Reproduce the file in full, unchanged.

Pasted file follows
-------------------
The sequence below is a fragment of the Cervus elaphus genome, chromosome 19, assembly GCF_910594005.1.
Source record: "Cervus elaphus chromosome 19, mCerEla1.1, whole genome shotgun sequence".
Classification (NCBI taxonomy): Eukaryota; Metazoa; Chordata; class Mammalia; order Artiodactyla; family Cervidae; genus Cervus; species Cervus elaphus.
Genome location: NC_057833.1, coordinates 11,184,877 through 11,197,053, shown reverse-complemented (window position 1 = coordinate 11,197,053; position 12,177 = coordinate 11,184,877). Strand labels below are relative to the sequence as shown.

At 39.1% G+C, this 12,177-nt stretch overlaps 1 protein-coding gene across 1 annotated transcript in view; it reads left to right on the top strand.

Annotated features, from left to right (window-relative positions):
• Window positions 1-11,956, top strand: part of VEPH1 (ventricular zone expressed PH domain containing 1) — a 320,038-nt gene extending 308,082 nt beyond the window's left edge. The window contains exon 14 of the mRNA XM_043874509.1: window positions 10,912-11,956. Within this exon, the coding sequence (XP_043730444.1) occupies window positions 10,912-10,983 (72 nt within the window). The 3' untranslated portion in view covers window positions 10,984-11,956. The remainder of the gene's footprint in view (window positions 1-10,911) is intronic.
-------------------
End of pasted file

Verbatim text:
The sequence below is a fragment of the Cervus elaphus genome, chromosome 19, assembly GCF_910594005.1.
Source record: "Cervus elaphus chromosome 19, mCerEla1.1, whole genome shotgun sequence".
Classification (NCBI taxonomy): Eukaryota; Metazoa; Chordata; class Mammalia; order Artiodactyla; family Cervidae; genus Cervus; species Cervus elaphus.
Genome location: NC_057833.1, coordinates 11,184,877 through 11,197,053, shown reverse-complemented (window position 1 = coordinate 11,197,053; position 12,177 = coordinate 11,184,877). Strand labels below are relative to the sequence as shown.

At 39.1% G+C, this 12,177-nt stretch overlaps 1 protein-coding gene across 1 annotated transcript in view; it reads left to right on the top strand.

Annotated features, from left to right (window-relative positions):
• Window positions 1-11,956, top strand: part of VEPH1 (ventricular zone expressed PH domain containing 1) — a 320,038-nt gene extending 308,082 nt beyond the window's left edge. The window contains exon 14 of the mRNA XM_043874509.1: window positions 10,912-11,956. Within this exon, the coding sequence (XP_043730444.1) occupies window positions 10,912-10,983 (72 nt within the window). The 3' untranslated portion in view covers window positions 10,984-11,956. The remainder of the gene's footprint in view (window positions 1-10,911) is intronic.